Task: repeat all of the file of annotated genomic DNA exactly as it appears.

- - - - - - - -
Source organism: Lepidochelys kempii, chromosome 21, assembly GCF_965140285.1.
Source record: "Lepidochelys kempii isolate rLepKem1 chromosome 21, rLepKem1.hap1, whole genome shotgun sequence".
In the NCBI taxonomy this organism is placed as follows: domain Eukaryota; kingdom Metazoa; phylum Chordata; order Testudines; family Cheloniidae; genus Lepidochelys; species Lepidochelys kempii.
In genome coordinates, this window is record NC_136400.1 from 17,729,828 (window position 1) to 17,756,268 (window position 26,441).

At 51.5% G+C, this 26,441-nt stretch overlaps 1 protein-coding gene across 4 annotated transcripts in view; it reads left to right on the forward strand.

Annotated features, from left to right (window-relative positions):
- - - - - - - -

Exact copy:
Source organism: Lepidochelys kempii, chromosome 21, assembly GCF_965140285.1.
Source record: "Lepidochelys kempii isolate rLepKem1 chromosome 21, rLepKem1.hap1, whole genome shotgun sequence".
In the NCBI taxonomy this organism is placed as follows: domain Eukaryota; kingdom Metazoa; phylum Chordata; order Testudines; family Cheloniidae; genus Lepidochelys; species Lepidochelys kempii.
In genome coordinates, this window is record NC_136400.1 from 17,729,828 (window position 1) to 17,756,268 (window position 26,441).

At 51.5% G+C, this 26,441-nt stretch overlaps 1 protein-coding gene across 4 annotated transcripts in view; it reads left to right on the forward strand.

Annotated features, from left to right (window-relative positions):